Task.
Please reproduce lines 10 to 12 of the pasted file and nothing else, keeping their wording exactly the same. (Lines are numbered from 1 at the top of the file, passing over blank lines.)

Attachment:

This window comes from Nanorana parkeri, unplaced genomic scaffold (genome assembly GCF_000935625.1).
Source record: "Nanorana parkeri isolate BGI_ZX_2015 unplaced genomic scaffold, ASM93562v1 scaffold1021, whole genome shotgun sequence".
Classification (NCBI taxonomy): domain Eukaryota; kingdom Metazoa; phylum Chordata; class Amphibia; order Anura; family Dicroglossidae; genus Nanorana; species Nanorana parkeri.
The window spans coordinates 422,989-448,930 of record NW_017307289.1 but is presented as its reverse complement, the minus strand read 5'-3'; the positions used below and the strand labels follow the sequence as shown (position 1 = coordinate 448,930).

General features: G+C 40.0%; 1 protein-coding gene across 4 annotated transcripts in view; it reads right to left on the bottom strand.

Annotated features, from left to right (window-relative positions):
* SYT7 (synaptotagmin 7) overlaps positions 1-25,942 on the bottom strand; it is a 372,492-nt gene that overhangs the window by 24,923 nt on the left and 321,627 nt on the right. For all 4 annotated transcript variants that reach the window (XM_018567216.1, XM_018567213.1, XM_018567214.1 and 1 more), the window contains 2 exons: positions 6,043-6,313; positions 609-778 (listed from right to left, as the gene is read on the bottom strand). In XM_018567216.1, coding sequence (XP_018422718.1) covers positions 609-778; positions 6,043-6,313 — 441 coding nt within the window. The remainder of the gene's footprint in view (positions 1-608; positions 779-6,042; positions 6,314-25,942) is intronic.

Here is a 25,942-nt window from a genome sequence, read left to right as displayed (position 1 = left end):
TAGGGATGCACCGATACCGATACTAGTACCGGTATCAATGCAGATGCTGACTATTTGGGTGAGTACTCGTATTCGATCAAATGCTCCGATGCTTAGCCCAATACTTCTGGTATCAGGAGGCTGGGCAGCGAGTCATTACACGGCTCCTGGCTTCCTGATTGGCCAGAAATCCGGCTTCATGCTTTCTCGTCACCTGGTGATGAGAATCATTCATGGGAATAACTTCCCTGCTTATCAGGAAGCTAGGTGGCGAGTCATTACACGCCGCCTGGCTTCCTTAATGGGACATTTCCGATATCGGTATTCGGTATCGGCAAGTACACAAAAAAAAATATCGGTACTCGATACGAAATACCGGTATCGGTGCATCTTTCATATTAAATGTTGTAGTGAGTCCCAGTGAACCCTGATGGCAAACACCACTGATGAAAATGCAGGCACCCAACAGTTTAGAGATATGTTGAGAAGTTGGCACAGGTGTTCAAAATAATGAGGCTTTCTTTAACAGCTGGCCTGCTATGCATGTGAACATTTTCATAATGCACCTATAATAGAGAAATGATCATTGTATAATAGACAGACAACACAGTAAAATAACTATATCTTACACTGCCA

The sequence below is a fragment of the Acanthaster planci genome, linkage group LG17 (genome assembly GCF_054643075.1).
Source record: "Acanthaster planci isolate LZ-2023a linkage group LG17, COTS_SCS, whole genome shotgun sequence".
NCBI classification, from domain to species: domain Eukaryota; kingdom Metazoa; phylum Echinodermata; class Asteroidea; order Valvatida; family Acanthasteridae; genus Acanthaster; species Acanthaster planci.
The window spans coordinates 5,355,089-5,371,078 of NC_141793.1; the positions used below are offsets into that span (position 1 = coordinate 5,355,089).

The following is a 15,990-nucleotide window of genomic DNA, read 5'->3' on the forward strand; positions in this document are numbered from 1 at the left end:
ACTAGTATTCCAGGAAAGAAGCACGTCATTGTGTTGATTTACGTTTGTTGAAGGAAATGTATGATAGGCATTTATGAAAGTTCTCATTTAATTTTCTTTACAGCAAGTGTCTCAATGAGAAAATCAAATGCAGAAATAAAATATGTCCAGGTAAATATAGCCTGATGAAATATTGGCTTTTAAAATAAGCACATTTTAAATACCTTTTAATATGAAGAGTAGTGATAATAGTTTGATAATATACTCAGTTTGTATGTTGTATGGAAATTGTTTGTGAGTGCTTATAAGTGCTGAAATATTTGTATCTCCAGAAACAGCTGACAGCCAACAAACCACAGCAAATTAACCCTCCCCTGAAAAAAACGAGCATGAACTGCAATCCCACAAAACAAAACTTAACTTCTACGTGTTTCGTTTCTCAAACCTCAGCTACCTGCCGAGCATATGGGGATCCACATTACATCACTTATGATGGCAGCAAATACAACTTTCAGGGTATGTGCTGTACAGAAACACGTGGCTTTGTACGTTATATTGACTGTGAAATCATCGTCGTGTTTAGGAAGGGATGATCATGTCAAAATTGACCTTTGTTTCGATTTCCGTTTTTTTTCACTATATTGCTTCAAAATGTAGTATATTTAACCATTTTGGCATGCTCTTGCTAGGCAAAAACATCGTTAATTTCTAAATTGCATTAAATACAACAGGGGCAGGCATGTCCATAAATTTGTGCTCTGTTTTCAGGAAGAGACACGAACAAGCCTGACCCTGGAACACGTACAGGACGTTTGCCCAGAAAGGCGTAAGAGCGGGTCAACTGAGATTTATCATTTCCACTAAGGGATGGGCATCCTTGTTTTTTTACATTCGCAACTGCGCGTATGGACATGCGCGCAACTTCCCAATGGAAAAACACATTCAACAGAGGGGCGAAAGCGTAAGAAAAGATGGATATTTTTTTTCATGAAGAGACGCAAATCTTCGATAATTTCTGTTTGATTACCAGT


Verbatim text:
The sequence below is a fragment of the Acanthaster planci genome, linkage group LG17 (genome assembly GCF_054643075.1).
Source record: "Acanthaster planci isolate LZ-2023a linkage group LG17, COTS_SCS, whole genome shotgun sequence".
NCBI classification, from domain to species: domain Eukaryota; kingdom Metazoa; phylum Echinodermata; class Asteroidea; order Valvatida; family Acanthasteridae; genus Acanthaster; species Acanthaster planci.